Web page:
“The Unintended Consequences of Enshrining Norms in Law” [Bob Bauer, Lawfare]. “The inevitable if regrettable result is a chief executive who will devote careful attention to appointments to limit his or her legal or political exposure in operation of this norm-enforcement machinery. After all, the best way to mitigate the risks of a special counsel, and to overcome the limits of removing one, is to choose an attorney general who is highly unlikely to appoint one in the first place….. Here is where an altogether different set of norms, binding on the Congress in the advice and consent process, comes into play. Congress normally scrutinizes a president’s nominations to judge core qualifications and personal fitness—but except for clear questions on those measures, it deems presidents entitled to their preferences for high-level appointments. This presumption may apply in most cases…. Congress would have to devote heightened attention to those appointments most critical to the defense of the norm of independence.”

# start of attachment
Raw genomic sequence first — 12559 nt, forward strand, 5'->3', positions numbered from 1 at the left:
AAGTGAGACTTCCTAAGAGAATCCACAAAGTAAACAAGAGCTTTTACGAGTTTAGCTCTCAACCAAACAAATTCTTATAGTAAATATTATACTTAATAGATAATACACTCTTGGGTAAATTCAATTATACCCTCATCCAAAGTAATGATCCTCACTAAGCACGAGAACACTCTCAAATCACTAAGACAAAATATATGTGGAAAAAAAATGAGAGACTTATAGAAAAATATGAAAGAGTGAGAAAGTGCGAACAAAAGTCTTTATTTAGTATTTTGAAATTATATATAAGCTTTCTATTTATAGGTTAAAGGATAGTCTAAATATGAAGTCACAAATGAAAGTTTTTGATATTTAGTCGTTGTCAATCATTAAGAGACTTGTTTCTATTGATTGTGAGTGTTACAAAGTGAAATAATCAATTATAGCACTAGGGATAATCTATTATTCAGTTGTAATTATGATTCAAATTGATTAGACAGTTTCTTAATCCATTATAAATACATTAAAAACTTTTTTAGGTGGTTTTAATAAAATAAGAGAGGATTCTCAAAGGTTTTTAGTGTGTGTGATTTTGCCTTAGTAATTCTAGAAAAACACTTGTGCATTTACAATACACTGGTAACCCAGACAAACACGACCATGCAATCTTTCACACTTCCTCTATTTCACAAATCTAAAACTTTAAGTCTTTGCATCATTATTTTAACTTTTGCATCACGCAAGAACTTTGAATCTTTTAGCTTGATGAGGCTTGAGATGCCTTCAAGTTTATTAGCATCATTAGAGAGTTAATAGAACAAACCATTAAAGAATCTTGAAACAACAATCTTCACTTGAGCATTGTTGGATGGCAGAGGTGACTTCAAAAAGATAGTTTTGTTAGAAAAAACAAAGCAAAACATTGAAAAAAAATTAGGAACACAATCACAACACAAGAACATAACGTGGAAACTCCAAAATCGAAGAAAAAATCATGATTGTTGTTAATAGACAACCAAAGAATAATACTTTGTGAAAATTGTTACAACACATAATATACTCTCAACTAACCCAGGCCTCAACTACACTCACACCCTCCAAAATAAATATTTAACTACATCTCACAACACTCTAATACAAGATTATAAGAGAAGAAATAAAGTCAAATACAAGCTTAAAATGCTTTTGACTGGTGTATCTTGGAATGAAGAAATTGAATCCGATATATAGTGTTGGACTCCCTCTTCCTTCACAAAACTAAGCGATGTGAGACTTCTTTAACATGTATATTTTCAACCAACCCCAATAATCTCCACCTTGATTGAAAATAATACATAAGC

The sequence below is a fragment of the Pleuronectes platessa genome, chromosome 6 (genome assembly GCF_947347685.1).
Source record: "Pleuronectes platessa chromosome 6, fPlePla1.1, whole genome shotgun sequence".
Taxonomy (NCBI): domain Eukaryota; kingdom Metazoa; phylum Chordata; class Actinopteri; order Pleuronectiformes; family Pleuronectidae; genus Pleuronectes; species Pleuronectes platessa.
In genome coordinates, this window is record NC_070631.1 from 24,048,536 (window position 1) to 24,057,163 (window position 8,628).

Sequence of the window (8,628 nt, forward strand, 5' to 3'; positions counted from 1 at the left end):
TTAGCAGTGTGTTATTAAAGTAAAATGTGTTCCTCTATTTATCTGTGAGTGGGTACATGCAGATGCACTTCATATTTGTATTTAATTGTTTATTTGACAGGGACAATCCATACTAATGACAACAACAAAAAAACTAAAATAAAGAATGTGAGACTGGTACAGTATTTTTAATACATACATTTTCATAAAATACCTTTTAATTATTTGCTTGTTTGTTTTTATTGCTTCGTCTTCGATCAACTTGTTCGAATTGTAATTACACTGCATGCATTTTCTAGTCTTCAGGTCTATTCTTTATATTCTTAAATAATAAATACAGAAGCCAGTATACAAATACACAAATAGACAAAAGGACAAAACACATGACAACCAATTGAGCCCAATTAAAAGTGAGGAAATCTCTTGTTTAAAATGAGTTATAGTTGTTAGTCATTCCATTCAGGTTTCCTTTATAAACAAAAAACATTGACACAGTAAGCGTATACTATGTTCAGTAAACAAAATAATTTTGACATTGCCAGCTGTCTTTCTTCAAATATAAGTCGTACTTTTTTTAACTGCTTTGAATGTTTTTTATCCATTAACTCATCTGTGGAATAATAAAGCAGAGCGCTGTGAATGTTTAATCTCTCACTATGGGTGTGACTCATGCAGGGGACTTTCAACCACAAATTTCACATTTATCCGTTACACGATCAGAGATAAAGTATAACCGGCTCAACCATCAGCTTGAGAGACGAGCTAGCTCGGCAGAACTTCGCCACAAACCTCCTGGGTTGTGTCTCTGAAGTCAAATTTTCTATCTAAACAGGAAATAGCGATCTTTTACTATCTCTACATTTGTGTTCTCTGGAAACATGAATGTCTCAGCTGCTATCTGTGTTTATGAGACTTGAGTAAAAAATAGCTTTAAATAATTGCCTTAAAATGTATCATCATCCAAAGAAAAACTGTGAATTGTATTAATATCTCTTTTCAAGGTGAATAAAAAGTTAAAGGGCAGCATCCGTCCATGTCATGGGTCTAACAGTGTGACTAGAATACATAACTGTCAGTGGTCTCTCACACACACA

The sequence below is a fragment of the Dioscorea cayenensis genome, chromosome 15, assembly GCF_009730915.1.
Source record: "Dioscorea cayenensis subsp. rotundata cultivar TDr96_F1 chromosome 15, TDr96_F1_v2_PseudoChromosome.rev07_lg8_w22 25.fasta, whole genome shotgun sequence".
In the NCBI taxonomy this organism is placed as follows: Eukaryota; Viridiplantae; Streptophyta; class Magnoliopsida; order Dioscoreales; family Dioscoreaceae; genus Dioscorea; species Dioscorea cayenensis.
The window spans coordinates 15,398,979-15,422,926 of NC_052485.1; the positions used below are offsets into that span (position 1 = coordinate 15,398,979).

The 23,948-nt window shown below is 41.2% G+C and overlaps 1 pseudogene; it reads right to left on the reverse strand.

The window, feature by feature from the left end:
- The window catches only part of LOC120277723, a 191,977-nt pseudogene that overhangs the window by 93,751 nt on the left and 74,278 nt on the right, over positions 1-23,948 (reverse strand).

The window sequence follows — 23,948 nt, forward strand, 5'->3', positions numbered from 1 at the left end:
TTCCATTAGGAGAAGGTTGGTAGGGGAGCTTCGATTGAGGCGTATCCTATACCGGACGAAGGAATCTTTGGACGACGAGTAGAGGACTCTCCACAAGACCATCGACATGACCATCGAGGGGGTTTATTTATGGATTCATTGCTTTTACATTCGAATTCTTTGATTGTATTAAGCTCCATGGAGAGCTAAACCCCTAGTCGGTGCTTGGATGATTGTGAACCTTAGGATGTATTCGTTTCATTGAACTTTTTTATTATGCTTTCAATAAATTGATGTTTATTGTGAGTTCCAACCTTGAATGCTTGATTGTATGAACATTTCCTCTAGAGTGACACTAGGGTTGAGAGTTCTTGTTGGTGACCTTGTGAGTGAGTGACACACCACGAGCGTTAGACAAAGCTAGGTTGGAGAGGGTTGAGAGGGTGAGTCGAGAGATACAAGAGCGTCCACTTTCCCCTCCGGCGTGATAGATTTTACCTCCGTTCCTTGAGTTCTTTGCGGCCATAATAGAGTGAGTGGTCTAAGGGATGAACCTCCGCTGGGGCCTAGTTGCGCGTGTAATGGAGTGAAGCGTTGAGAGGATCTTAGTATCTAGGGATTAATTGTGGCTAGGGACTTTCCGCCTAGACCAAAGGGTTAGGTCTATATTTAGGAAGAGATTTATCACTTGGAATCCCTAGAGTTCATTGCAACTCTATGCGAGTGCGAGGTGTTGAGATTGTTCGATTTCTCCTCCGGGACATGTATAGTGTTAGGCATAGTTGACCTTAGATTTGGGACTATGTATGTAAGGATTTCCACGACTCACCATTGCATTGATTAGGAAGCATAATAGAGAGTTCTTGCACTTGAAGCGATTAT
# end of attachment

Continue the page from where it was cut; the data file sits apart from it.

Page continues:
“‘We can be the medicine that each other need’: The 19th US surgeon general on ending loneliness” [Quartz]. “[W]hat is true, even though there’s variation in studies, is that there are millions and millions of people in the United States, millions of people in Europe and in other parts of the world, who are in fact struggling with loneliness. There is no study of loneliness has come out and said, “No, this isn’t an issue.” It’s prevalent, it’s common, and the studies Julianne and others have done have shown a robust association with illnesses that we actually care about, including heart disease, dementia, depression and anxiety, and very importantly, longevity.” • DSA has a lot of social events, which is smart.